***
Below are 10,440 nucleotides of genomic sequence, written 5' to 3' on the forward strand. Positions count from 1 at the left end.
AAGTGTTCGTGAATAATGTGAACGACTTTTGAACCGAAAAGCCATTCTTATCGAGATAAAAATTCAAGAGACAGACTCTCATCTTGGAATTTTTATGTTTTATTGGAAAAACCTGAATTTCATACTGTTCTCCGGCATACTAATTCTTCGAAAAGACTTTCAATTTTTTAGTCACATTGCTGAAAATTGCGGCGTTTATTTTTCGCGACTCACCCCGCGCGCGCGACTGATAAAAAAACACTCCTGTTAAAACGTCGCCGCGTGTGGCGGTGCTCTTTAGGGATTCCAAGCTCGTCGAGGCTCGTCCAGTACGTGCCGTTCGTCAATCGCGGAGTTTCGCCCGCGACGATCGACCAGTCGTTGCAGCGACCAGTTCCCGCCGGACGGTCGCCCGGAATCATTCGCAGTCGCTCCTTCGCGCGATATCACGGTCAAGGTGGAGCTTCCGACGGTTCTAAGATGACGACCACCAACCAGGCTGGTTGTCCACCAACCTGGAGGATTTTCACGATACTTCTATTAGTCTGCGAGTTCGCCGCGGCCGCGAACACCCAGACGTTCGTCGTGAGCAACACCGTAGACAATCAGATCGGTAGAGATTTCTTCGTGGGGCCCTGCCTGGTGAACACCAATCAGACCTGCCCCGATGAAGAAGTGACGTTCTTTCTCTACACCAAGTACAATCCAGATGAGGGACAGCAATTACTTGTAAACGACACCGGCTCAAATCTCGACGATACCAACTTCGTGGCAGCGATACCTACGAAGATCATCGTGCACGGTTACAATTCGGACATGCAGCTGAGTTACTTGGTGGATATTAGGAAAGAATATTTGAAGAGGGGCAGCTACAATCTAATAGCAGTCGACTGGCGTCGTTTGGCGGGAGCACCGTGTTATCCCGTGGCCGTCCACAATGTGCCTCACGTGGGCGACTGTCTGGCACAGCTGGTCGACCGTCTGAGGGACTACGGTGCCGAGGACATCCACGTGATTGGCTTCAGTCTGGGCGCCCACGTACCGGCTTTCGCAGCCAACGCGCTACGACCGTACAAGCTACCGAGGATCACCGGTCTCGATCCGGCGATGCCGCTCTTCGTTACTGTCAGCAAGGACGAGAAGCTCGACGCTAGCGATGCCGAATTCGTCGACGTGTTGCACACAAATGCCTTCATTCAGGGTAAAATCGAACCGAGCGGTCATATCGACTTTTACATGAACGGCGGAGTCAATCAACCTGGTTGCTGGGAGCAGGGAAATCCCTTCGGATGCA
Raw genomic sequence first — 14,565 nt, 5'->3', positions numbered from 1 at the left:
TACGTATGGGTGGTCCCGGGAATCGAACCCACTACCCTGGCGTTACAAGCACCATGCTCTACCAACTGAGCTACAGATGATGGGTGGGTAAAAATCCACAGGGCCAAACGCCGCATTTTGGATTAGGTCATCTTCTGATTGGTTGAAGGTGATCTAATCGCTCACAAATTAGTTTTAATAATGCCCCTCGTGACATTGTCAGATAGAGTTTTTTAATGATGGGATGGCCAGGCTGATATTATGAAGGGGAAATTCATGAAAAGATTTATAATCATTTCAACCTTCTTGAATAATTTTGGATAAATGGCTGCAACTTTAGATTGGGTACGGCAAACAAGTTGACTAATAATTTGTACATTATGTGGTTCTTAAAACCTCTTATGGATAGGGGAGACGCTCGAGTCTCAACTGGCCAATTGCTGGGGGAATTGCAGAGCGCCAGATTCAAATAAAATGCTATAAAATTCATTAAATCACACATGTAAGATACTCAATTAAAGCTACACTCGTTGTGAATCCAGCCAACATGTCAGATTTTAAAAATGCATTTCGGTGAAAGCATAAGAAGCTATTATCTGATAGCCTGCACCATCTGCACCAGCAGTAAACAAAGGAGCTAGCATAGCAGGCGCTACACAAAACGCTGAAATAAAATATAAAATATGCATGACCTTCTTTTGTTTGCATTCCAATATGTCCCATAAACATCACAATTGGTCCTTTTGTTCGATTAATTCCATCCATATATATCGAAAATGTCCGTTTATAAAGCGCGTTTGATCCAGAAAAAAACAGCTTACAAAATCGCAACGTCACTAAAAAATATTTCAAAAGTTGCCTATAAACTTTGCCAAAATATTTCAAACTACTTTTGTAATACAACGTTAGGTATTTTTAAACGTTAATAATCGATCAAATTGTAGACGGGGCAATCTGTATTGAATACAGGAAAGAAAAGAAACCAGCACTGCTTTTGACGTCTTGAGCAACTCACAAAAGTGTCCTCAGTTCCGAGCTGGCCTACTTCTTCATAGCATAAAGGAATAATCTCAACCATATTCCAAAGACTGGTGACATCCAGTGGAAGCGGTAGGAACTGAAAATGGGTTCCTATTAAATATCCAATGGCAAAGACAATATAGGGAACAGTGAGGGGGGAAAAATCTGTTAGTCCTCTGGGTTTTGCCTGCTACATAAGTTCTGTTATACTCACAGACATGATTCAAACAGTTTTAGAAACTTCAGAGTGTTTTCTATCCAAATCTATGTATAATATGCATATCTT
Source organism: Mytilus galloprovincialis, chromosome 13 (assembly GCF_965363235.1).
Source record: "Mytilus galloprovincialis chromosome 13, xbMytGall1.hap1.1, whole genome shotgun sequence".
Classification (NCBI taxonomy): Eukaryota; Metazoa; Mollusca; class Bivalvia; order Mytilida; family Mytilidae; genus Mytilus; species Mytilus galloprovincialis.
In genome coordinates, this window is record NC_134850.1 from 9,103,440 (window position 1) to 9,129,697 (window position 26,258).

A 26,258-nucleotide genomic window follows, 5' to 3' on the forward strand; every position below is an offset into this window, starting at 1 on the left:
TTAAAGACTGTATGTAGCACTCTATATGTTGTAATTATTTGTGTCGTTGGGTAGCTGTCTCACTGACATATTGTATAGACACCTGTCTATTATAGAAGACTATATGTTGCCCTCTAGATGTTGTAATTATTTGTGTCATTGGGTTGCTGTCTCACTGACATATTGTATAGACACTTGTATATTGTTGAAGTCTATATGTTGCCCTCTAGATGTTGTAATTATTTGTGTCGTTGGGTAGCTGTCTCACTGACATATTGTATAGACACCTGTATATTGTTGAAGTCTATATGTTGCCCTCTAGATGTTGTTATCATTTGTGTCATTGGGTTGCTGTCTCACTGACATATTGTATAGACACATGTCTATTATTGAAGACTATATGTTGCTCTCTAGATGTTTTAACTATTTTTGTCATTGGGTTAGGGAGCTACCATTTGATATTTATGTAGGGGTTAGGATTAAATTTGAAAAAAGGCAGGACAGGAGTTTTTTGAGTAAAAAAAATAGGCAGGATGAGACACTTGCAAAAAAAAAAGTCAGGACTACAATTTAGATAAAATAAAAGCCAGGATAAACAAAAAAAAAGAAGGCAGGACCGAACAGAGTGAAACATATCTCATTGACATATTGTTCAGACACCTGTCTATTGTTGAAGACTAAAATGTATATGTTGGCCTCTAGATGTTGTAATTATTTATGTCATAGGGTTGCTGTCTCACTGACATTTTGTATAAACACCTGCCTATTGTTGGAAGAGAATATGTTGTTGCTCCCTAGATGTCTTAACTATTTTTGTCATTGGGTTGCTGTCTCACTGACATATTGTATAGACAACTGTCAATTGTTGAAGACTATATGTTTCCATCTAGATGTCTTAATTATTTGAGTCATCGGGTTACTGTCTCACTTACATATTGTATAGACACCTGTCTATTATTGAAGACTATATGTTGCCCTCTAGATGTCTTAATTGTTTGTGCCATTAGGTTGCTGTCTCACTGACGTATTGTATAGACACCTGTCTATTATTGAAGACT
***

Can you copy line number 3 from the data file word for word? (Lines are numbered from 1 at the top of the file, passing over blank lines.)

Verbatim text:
Raw genomic sequence first — 14,565 nt, 5'->3', positions numbered from 1 at the left: